Part Two: Dark Clouds Gathering
This section covers the period from 1905 until 1913 of Nicholas II's reign. In 1905 the increased literacy of the workers led to increased recognition of and demand for a government that responded to their needs. No longer content to be slaves to the monarchy, the people wanted a say in how their vast country was ruled. The event that would turn out to be of greatest significance came to be known as Bloody Sunday. A peaceful march to St. Petersburg's Winter Palace was organized by a young priest known as Father George Gapon to present a petition by the workers directly to the tsar. The petition asked Nicholas II to address the problems workers in Russia faced. Like most workers in Russia, Fr. Gapon still believed that the tsar was the father of Russia and cared for his people. The tsar was not blamed for the greed, despotism and cruelty of the factory managers and landowners towards the workers and peasants. It was Nichola's response to Fr. Gapon's march on January 22, 1905 that would ultimately be his undoing.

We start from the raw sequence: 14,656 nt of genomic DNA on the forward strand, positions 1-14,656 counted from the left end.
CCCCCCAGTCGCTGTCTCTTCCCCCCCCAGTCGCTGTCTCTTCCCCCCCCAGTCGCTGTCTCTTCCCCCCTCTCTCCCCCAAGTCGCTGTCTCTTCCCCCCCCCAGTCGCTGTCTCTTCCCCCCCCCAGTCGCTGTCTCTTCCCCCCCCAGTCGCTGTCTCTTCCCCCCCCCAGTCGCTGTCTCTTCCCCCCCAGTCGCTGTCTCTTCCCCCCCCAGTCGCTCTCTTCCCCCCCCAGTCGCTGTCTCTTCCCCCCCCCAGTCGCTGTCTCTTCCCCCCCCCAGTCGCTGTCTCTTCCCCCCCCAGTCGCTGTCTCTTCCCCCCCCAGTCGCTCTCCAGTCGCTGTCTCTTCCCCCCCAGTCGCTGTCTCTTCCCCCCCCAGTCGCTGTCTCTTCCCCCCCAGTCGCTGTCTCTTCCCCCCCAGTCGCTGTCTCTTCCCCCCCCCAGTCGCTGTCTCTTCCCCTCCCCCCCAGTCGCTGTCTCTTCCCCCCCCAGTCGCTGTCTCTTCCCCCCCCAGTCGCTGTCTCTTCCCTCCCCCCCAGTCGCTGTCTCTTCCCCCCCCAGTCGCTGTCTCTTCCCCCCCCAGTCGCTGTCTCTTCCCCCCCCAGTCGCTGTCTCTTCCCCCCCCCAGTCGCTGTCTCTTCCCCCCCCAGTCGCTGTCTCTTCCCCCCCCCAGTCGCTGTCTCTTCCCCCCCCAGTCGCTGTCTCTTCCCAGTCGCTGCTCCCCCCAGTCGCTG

Informed of the march and the request that he receive the worker's petition, Nicholas II instead sent soldiers to greet the marchers and did not attend. Approximately 120,000 men, women and children, peacefully marching were confronted by soldiers who eventually opened fire on them, killing up to 200 people. This unwarranted attack which came to be known as Bloody Sunday changed the Russian people's minds about their tsar. Nicholas, hearing of the tragedy did not accept blame and would not consider the advice of his advisers and even Count Leo Tolstoy, the great Russian author who advised his tsar, "...what great evil you will bring to yourself and to millions if you continue on your present course."